Painful stimuli evoke a mixture of sensations, negative emotions and behaviors. These myriad effects are thought to be produced by parallel ascending circuits working in combination. Here we describe a pathway from spinal cord to brain for ongoing pain. Activation of a defined subset of spinal projection neurons expressing Tacr1 evokes a full repertoire of somatotopically-directed coping behaviors in the absence of noxious input. These cells project to a tiny cluster of Tacr1-positive neurons in the superior lateral parabrachial nucleus (PBN-SL) that themselves are responsive to sustained but not acute noxious stimuli. Activation of these PBN-SLTacr1 neurons alone does not trigger pain responses but instead serves to dramatically heighten nocifensive behaviors and suppress itch. Remarkably, mice with silenced PBN-SLTacr1 neurons ignore long-lasting noxious stimuli. These data reveal a spinoparabrachial pathway that plays a key role in the sensation of ongoing pain.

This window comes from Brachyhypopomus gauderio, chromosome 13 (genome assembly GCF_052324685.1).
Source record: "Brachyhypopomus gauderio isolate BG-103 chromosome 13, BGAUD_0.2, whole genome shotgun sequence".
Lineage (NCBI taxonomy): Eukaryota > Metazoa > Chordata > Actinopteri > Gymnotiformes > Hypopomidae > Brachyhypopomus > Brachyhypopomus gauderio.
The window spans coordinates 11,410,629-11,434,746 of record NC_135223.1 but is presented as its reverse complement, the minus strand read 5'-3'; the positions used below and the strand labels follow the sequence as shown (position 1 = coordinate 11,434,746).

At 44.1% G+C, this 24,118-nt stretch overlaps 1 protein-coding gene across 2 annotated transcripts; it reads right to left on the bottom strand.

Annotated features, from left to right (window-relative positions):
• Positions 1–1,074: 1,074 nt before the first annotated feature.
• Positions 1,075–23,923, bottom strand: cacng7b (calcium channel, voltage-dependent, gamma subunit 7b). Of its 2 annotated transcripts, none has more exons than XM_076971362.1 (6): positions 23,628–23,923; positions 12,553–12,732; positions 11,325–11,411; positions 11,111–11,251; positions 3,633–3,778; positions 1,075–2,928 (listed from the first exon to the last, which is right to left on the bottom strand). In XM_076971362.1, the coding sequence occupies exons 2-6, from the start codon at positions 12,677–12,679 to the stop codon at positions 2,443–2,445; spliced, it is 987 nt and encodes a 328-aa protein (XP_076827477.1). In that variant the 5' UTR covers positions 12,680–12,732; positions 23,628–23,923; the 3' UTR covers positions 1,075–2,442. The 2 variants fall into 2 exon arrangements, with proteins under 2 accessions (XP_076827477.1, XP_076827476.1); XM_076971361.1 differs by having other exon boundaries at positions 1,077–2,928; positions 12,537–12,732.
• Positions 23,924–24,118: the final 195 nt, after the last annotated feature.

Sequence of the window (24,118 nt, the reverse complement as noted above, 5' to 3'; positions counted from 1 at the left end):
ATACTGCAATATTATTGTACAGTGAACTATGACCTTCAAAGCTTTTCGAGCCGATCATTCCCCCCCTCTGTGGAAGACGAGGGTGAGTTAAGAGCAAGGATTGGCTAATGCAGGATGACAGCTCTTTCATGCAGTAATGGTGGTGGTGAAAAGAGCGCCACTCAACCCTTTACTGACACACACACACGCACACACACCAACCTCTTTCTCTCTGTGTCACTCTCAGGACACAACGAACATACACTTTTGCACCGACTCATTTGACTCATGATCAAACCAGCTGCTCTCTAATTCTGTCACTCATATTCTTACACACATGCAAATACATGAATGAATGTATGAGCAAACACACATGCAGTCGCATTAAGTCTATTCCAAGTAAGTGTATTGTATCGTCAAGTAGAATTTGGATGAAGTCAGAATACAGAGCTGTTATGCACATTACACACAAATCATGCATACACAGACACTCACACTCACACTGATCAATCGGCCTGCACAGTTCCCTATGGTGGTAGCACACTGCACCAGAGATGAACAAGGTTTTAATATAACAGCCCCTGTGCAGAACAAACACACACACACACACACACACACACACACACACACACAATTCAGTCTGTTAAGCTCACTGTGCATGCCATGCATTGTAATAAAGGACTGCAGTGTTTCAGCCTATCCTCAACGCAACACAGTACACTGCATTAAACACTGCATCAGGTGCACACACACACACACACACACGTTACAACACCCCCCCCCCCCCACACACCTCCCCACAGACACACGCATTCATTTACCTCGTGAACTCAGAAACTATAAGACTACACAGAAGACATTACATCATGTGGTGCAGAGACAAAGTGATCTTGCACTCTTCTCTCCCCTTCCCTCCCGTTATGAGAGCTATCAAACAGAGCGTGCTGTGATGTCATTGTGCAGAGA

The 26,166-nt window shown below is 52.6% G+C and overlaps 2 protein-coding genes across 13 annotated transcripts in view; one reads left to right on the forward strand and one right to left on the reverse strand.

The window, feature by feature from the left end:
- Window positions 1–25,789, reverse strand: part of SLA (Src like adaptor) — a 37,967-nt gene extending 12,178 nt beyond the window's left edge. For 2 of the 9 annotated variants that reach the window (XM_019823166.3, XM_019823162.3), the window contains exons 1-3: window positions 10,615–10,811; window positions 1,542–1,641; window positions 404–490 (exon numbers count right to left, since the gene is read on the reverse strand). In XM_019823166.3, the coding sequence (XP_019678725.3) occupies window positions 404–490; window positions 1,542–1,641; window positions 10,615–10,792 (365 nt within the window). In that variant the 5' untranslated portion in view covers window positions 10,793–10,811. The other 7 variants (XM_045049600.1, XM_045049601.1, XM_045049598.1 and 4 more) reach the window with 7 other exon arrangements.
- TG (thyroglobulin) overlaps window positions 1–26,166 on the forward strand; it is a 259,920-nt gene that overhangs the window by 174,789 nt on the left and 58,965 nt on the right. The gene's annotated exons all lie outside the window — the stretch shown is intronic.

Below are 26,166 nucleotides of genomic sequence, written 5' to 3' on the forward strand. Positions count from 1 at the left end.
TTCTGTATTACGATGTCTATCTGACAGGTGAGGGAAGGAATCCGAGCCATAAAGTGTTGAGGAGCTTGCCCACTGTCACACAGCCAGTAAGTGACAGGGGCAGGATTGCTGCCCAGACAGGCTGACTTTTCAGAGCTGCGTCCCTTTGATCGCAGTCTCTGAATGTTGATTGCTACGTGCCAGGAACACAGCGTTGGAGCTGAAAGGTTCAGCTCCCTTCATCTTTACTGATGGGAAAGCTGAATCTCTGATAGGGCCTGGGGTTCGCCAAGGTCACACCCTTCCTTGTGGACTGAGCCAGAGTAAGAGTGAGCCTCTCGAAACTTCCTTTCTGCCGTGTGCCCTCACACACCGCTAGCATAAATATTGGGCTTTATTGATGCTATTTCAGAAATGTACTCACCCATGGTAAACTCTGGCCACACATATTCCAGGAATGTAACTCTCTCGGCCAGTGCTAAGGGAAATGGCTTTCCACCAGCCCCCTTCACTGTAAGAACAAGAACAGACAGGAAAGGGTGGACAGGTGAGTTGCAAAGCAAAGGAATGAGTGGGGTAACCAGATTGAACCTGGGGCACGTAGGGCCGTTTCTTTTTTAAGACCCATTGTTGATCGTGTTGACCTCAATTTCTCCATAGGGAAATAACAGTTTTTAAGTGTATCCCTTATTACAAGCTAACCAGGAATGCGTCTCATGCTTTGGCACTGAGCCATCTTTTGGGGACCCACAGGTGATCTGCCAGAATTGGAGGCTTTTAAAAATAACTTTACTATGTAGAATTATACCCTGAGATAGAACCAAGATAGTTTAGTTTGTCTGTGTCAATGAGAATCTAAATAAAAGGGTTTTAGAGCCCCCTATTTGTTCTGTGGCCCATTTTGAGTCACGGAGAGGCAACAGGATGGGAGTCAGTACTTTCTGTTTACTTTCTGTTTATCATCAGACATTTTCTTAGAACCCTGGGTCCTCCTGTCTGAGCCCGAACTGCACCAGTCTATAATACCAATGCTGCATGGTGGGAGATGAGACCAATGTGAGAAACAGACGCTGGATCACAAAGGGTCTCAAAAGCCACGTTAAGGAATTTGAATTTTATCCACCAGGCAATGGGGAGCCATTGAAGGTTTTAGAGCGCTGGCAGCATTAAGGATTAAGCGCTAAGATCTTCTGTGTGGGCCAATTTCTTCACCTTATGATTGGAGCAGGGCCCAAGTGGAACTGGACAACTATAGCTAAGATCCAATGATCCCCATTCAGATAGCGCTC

bioRxiv Subject Collection: Neuroscience